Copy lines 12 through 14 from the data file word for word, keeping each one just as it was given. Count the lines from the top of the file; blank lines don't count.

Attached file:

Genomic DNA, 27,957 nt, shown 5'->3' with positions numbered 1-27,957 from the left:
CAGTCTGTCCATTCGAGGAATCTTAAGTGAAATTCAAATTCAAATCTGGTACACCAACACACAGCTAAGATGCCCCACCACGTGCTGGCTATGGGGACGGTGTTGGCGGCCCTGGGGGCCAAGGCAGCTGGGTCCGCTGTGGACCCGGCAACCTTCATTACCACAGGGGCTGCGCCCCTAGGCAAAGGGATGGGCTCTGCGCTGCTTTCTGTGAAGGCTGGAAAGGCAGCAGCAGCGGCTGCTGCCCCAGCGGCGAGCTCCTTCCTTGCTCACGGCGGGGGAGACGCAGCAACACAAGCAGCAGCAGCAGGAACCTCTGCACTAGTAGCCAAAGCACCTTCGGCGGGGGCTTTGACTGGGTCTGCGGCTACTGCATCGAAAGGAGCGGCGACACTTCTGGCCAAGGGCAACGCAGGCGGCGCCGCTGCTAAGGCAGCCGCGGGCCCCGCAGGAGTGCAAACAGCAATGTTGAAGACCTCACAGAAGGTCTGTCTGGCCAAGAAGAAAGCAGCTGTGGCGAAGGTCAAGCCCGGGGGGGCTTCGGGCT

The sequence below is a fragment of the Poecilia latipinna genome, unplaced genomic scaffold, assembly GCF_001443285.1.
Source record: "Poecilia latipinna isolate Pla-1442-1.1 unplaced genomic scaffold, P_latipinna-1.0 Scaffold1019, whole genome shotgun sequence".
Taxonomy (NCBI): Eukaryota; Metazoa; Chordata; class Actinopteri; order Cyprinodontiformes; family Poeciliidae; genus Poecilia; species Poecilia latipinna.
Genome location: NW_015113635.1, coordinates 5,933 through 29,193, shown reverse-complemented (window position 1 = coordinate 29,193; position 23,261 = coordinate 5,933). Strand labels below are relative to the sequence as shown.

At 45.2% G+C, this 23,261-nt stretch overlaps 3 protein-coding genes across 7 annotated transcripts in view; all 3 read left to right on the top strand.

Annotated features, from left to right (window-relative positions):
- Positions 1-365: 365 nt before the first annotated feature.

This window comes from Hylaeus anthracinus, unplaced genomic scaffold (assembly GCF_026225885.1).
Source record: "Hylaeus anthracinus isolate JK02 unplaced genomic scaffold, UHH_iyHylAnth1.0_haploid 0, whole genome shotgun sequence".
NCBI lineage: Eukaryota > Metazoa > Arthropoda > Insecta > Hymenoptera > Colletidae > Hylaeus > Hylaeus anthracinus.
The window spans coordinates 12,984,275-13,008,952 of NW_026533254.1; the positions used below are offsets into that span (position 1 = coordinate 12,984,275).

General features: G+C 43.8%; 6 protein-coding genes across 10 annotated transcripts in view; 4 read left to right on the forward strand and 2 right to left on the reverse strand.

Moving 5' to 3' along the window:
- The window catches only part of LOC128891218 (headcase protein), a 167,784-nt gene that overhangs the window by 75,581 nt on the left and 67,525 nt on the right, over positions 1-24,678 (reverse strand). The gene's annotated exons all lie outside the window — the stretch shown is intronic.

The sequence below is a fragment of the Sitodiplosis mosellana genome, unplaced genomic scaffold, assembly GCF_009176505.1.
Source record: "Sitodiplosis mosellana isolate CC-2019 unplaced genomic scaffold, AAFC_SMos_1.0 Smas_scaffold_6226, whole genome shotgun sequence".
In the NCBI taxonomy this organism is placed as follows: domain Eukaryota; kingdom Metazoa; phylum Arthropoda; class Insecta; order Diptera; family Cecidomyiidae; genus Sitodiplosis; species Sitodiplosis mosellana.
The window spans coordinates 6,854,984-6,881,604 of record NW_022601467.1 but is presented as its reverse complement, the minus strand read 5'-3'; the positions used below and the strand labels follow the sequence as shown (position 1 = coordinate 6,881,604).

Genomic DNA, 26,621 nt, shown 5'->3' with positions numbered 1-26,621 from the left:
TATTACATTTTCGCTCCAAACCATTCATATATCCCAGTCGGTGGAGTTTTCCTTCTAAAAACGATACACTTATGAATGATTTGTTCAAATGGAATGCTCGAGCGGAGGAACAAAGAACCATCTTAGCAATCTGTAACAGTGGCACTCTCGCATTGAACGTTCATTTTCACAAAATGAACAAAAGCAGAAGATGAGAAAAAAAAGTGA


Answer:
NCBI lineage: Eukaryota > Metazoa > Arthropoda > Insecta > Hymenoptera > Colletidae > Hylaeus > Hylaeus anthracinus.
The window spans coordinates 12,984,275-13,008,952 of NW_026533254.1; the positions used below are offsets into that span (position 1 = coordinate 12,984,275).

General features: G+C 43.8%; 6 protein-coding genes across 10 annotated transcripts in view; 4 read left to right on the forward strand and 2 right to left on the reverse strand.